Orlistat will stop about one-third of the fat from the food you eat from being digested. It does so by blocking the enzyme lipase, which breaks down fat. When fat is not broken down, the body cannot absorb it, so fewer calories are taken in. After 1 or 2 years of taking orlistat, patients may lose about 5 to 7 pounds.

Side effects. Common side effects of orlistat include stomach pain, gas, diarrhea, and leakage of oily stool. These side effects are generally mild and temporary, but may be worse when you eat high-fat foods. You should eat a low-fat diet (less than 30 percent of calories from fat) before starting to take this drug. Because orlistat prevents some vitamins from being absorbed, you should take a multivitamin while using orlistat.

Rare cases of severe liver injury have been reported. Stop using the drug and see your health care provider immediately if you develop symptoms of liver problems. These symptoms may include dark urine, itching, light-colored stools, loss of appetite, or yellow eyes or skin. Orlistat should not be taken with cyclosporine.

Lorcaserin (Belviq)

Belviq (pronounced BEL-VEEK), works by affecting chemicals in your brain that help decrease your appetite and make you feel full, so you eat less.

In studies done as part of the drug approval process, almost half (47 percent) of patients taking Belviq lost at least 5 percent of their initial body weight at 1 year. If you do not lose 5 percent of your weight within 12 weeks of being on the drug, it is unlikely that the medicine will work for you, and it should be stopped.

Side effects. Common side effects of Belviq include headaches, dizziness, feeling tired, nausea, dry mouth, cough, and constipation. A rare but serious side effect is serotonin syndrome (high fever, muscle rigidity, and confusion), which can occur if the drug is taken along with SSRI antidepressants or MAOI medications. Belviq, as with all weight-loss agents, should not be taken if you are pregnant or planning to become pregnant.

Phentermine-topiramate (Qsymia)

In July 2012, the FDA approved the drug combination phentermine and topiramate, sold as Qsymia (pronounced kyoo-sim-EE-uh) to treat obesity in adults. Qsymia combines two FDA-approved drugs:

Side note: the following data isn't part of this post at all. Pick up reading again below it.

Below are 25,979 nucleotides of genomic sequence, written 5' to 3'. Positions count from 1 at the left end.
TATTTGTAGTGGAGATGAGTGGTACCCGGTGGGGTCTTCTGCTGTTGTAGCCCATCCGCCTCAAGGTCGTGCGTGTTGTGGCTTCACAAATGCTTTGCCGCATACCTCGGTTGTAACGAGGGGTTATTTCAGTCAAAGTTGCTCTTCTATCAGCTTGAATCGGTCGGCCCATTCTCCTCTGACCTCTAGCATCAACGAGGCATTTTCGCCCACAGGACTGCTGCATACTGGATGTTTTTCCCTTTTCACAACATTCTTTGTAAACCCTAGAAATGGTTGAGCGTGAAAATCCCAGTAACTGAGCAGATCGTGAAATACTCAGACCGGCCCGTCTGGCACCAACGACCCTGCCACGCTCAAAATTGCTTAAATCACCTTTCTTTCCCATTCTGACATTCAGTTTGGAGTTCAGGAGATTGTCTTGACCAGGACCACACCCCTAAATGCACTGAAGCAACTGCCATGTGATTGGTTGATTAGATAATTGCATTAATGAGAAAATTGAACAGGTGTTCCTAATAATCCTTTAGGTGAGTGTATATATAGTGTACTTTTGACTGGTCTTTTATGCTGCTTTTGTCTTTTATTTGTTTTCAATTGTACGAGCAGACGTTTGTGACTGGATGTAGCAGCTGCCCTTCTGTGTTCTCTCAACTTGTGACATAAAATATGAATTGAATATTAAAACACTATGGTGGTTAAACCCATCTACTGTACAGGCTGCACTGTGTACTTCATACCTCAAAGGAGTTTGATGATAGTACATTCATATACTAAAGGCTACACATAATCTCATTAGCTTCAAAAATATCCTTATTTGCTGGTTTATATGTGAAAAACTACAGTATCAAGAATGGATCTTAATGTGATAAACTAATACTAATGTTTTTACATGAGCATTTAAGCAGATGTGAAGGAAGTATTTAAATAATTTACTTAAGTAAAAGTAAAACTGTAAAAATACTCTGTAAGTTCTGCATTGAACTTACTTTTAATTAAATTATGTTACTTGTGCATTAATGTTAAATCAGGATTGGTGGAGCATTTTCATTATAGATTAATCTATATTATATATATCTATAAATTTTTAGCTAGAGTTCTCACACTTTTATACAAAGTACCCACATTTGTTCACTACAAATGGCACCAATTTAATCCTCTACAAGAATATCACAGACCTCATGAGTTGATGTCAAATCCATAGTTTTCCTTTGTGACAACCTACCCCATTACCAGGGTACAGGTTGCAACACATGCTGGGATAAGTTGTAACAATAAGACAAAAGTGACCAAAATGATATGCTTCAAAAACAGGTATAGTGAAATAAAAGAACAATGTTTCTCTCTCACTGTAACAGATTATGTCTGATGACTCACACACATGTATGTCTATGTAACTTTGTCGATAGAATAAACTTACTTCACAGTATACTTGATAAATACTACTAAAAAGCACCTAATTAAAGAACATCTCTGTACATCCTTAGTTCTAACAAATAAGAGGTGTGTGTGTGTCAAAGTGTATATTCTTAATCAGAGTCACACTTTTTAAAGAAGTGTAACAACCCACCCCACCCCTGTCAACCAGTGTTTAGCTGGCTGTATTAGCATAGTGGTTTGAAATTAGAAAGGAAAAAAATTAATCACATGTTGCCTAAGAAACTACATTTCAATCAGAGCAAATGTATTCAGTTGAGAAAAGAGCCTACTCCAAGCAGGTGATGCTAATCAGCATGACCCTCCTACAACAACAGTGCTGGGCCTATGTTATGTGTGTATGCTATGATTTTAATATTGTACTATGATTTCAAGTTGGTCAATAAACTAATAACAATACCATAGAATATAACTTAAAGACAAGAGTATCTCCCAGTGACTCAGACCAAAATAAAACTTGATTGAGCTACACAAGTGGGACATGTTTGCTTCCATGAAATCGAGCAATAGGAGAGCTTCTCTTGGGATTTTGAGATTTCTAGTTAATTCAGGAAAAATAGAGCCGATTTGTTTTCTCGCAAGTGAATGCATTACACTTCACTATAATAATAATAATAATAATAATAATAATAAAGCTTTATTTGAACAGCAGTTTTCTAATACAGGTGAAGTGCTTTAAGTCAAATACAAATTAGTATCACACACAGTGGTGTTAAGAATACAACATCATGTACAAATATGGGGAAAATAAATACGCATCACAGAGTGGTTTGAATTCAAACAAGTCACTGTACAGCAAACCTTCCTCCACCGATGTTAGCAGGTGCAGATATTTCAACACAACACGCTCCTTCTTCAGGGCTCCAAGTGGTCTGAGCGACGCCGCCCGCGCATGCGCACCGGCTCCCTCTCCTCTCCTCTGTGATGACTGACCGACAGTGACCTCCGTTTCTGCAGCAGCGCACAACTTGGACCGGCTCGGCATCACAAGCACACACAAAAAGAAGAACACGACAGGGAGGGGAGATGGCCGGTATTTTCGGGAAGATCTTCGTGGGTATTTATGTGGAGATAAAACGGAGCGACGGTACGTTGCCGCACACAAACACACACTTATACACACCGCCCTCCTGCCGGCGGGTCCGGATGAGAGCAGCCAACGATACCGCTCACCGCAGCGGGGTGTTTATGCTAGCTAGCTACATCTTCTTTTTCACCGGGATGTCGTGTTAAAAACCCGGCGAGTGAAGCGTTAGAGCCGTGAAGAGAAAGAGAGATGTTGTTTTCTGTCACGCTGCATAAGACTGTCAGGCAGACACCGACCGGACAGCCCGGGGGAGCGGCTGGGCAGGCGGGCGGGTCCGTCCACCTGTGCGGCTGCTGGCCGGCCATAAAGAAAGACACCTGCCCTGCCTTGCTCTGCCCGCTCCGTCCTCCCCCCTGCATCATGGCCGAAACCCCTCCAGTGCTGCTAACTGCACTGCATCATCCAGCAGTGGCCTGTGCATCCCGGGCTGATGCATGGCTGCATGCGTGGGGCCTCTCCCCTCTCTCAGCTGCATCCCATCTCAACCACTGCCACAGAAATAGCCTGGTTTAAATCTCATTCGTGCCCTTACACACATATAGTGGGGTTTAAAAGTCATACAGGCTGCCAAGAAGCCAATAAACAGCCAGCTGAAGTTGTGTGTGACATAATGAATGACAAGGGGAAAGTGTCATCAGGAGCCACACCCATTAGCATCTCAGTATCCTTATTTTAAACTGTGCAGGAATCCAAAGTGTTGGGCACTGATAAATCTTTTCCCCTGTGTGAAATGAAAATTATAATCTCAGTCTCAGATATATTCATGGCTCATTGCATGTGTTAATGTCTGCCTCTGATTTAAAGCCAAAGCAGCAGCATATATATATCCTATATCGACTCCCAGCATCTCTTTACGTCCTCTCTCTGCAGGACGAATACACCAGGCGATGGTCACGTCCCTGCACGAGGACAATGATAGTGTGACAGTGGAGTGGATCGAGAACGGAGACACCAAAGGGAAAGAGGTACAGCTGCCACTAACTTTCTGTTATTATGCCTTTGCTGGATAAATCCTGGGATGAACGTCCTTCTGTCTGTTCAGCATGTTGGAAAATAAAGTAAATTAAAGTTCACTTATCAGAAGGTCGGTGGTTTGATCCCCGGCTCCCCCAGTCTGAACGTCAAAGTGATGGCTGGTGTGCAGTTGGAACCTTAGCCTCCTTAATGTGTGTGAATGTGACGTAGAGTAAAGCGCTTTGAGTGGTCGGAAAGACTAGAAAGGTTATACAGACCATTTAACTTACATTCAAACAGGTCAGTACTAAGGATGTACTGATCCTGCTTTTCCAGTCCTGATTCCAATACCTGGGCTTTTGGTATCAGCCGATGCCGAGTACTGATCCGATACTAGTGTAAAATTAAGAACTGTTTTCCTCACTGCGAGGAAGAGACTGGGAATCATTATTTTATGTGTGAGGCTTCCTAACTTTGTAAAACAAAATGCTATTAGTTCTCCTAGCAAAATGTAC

• phentermine, a medicine approved to suppress appetite.
  • topiramate, a medicine approved to control seizures. It may also be used to prevent migraine headaches. It is in an extended-release form in Qsymia.

Although phentermine when used as a single agent is approved for only a few weeks, the combination has been studied for 2 years and found to be safe for use. Additionally, the doses used in Qsymia are much lower than the usual doses of phentermine and topiramate when prescribed separately.

Qsymia is available in three doses: a starting dose, a recommended dose, and a higher dose. After 1 year of treatment with Qsymia, 62 percent of patients who were prescribed the recommended dose lost at least 5 percent of their weight. If after 12 weeks on the higher dose, you do not lose at least 5 percent of your body weight, it is unlikely that the drug will work for you.

Side effects. Common side effects include tingling of hands and feet, dizziness, taste alterations (particularly with carbonated beverages), trouble sleeping, constipation, and dry mouth. Serious but rare side effects include allergic reactions (such as rash, hives, difficulty breathing), thoughts of suicide, memory problems, mood problems (such as anxiety, depression, panic attacks), and changes to your vision. Rare side effects associated with topiramate include kidney stones and acute glaucoma. Qsymia must not be used during pregnancy because it may cause harm to the baby. People with an overactive thyroid gland, glaucoma, or who have recently taken certain antidepressant drugs known as MAOIs should not use Qsymia, although the drug was studied in patients taking SSRI and other antidepressants without adverse events.

Other Appetite Suppressants

These drugs promote weight loss by increasing one or more brain chemicals that affect appetite. You may feel less hungry or feel full sooner when taking these drugs. They are FDA approved only for a short period of time (up to 12 weeks). Some doctors may prescribe them for longer periods of time (see the box "What is 'off-label' use?").

Several appetite suppressants may be used to promote weight loss in adults. They include

  • phentermine (sold as Adipex-P, Oby-Cap, Suprenza, T-Diet, Zantryl)
  • benzphetamine (sold as Didrex)
  • diethylpropion (sold as Tenuate, Tenuate Dospan)
  • phendimetrazine (sold as Adipost, Bontril PDM, Bontril Slow Release, Melfiat)

Among these types of drugs, phentermine is the one used most often in the United States.

Side effects. Common side effects of appetite suppressants include dry mouth, difficulty sleeping, dizziness, headache, feeling nervous, feeling restless, upset stomach, and diarrhea or constipation. Severe side effects may include chest pain, fainting, fast heartbeat, shortness of breath, confusion, and swelling in your ankles or feet. People with heart disease, high blood pressure, an overactive thyroid gland, or glaucoma should not use these drugs. These medications are controlled substances because of their potential for abuse.